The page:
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No. 04-2251

(D.C. No. CIV-04-271 WJ-LFG)

(D. N.M.)


Before TYMKOVICH, McKAY, and BALDOCK, Circuit Judges.

Brennan Wheeler, acting through her counsel, attorney Mike Bello, filed a complaint against the above-named defendants in the United States District Court for the District of New Mexico, alleging that defendants had violated certain federal and state consumer protection acts in connection with the sale of a motor vehicle to Wheeler. In accordance with the District of New Mexico's standard practice in civil cases, Wheeler's case was referred to a magistrate judge, and, pursuant to 28 U.S.C. § 636(b)(1)(A), the magistrate judge "ha[d] complete authority and jurisdiction to determine and issue orders with regard to all non-dispositive issues including scheduling, discovery and settlement." Memorandum Opinion and Order Overruling Plaintiff's Objections to Magistrate Judge's Discovery and Scheduling Order (R., Doc. 16 at 6); see also Niehaus v. Kansas Bar Ass'n, 793 F.2d 1159, 1164 (10th Cir. 1986) ("Section 636(b)(1)(A) . . . provides that a judge may request that a magistrate hear pre-trial matters pending before the judge, including discovery motions.").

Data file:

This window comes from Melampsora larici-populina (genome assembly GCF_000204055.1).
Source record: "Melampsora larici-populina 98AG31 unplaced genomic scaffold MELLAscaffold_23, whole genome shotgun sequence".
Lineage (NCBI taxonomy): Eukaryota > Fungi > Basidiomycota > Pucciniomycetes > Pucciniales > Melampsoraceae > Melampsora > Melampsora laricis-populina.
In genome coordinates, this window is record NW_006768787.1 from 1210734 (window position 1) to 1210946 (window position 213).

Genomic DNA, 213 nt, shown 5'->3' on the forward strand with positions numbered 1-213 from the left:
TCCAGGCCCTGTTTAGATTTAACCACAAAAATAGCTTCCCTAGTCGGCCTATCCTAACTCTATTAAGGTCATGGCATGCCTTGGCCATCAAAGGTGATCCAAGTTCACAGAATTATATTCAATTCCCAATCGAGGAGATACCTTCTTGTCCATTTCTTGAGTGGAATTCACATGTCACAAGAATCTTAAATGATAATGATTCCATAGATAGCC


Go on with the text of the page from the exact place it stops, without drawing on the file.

Exercising his authority under § 636(b)(1)(A), the magistrate judge subsequently entered an order directing Wheeler and Bello "to show cause . . . why . . . sanctions . . . should not be entered as a result of their non-compliance with the mandatory disclosure requirements of Fed. R. Civ. P. 26, the district court's local rule, D.N.M.LR-Civ. 26.3(d), and the specific directive given to Bello at the Rule 16 conference." R., Doc. 34 at 1. The magistrate judge further directed Wheeler and Bello "to show cause why an award of costs and attorney fees should not be entered against them as a result of their non-compliance." Id. Wheeler and Bello subsequently filed a response to the show cause order, and the magistrate judge also held a show cause hearing.

On August 17, 2004, the magistrate judge entered a memorandum opinion and order (order) concerning the show cause order, concluding as follows: